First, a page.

Like the lotus, live joyfully among the sorrows of the world.
Last week as I sat down to write about Santosha, I was side-tracked by the dramatic news story of the furling (taking down) of the Confederate flag from the South Carolina State House. The furling of this symbol of racism was a result of years of hard work by many. Although, more than likely, the final push was due to the grace of the family members of the slain victims of a racist crime. The perpetrator of a horrific church shooting was often shown heralding the Confederate flag, extolling ideas of racism. On June 17, he walked into the Emmanual African Methodist Episcopal (EAME) Church in Charleston, South Carolina and killed nine worshipers. Days after the slaughter, family members of the EAME victims stood before the killer and forgave him. Over the next few days, momentum built, including a 15-hour dramatic legislative debate.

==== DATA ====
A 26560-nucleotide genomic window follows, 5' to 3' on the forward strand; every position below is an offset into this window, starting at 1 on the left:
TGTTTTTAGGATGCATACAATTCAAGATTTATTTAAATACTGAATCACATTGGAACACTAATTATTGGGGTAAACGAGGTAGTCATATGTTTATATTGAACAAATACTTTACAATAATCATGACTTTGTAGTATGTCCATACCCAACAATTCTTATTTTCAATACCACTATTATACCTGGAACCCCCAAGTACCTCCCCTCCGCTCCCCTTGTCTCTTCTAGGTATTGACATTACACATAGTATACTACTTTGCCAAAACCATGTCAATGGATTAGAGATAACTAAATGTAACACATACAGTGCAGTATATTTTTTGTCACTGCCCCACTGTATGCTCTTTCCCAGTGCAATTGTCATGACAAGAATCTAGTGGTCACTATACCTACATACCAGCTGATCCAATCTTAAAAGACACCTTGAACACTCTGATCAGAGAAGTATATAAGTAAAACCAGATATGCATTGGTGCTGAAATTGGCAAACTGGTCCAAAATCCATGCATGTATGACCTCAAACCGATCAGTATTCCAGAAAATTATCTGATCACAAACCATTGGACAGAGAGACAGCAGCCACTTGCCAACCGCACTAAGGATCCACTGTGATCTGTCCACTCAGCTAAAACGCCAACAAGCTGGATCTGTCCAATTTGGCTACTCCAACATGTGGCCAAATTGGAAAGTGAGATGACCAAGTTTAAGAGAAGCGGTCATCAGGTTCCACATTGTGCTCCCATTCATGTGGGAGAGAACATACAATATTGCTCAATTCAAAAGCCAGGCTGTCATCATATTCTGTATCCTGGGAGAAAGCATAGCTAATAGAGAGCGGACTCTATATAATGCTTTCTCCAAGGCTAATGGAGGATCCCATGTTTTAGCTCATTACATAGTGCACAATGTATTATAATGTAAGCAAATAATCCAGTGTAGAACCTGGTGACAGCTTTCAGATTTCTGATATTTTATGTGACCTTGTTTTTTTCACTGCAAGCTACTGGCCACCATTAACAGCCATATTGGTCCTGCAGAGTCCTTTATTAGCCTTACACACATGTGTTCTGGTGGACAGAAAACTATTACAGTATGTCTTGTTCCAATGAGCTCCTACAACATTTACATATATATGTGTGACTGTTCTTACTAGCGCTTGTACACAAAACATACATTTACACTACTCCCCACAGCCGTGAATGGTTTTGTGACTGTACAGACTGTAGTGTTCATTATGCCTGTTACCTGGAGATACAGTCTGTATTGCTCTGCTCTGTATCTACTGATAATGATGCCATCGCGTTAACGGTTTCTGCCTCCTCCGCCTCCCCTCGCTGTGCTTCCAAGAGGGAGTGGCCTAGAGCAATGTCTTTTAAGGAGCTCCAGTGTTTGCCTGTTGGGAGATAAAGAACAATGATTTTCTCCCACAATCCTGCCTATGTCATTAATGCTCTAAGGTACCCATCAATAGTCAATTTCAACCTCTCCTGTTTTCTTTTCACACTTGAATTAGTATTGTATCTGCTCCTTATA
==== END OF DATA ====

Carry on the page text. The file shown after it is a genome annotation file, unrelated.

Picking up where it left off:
On July 10, the flag was lowered from its place of distinction as thousands cheered. As I watched politicians describe their role in this historical event, I heard one pundit say, “There is little doubt of the significance of their (the family members of the victims) act of forgiveness in bringing the flag down. If those nine had not had the grace, love, mercy and strength of their convictions, that flag would not be coming down today.” Looking at the peaceful faces of the family members standing arm in arm, I saw the personification of Santosha. They were not angry or bitter, they were at peace and their peace gave them strength.